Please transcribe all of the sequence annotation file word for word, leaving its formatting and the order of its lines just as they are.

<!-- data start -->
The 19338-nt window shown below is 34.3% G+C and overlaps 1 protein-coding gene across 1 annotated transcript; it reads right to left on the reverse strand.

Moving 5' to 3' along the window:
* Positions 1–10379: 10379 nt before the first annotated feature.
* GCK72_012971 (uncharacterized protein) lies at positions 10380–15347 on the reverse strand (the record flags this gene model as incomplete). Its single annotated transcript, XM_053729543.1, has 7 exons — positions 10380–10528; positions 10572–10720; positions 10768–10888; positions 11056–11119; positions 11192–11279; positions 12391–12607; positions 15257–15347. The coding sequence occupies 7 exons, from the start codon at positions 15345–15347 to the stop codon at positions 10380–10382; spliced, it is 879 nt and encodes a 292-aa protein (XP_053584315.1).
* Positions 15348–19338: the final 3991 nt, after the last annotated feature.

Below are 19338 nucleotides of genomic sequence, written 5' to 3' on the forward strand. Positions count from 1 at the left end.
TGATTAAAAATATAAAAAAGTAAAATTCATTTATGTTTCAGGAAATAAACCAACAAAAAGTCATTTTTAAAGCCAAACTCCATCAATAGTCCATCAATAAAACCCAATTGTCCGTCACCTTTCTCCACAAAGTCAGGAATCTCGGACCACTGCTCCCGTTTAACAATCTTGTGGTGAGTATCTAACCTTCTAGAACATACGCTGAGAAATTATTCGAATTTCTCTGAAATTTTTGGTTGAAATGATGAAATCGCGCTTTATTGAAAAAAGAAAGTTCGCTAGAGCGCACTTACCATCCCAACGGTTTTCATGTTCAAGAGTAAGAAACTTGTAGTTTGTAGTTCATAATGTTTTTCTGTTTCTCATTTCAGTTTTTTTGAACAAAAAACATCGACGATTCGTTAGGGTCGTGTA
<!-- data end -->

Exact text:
The 19338-nt window shown below is 34.3% G+C and overlaps 1 protein-coding gene across 1 annotated transcript; it reads right to left on the reverse strand.

Moving 5' to 3' along the window:
* Positions 1–10379: 10379 nt before the first annotated feature.
* GCK72_012971 (uncharacterized protein) lies at positions 10380–15347 on the reverse strand (the record flags this gene model as incomplete). Its single annotated transcript, XM_053729543.1, has 7 exons — positions 10380–10528; positions 10572–10720; positions 10768–10888; positions 11056–11119; positions 11192–11279; positions 12391–12607; positions 15257–15347. The coding sequence occupies 7 exons, from the start codon at positions 15345–15347 to the stop codon at positions 10380–10382; spliced, it is 879 nt and encodes a 292-aa protein (XP_053584315.1).
* Positions 15348–19338: the final 3991 nt, after the last annotated feature.

Below are 19338 nucleotides of genomic sequence, written 5' to 3' on the forward strand. Positions count from 1 at the left end.
TGATTAAAAATATAAAAAAGTAAAATTCATTTATGTTTCAGGAAATAAACCAACAAAAAGTCATTTTTAAAGCCAAACTCCATCAATAGTCCATCAATAAAACCCAATTGTCCGTCACCTTTCTCCACAAAGTCAGGAATCTCGGACCACTGCTCCCGTTTAACAATCTTGTGGTGAGTATCTAACCTTCTAGAACATACGCTGAGAAATTATTCGAATTTCTCTGAAATTTTTGGTTGAAATGATGAAATCGCGCTTTATTGAAAAAAGAAAGTTCGCTAGAGCGCACTTACCATCCCAACGGTTTTCATGTTCAAGAGTAAGAAACTTGTAGTTTGTAGTTCATAATGTTTTTCTGTTTCTCATTTCAGTTTTTTTGAACAAAAAACATCGACGATTCGTTAGGGTCGTGTA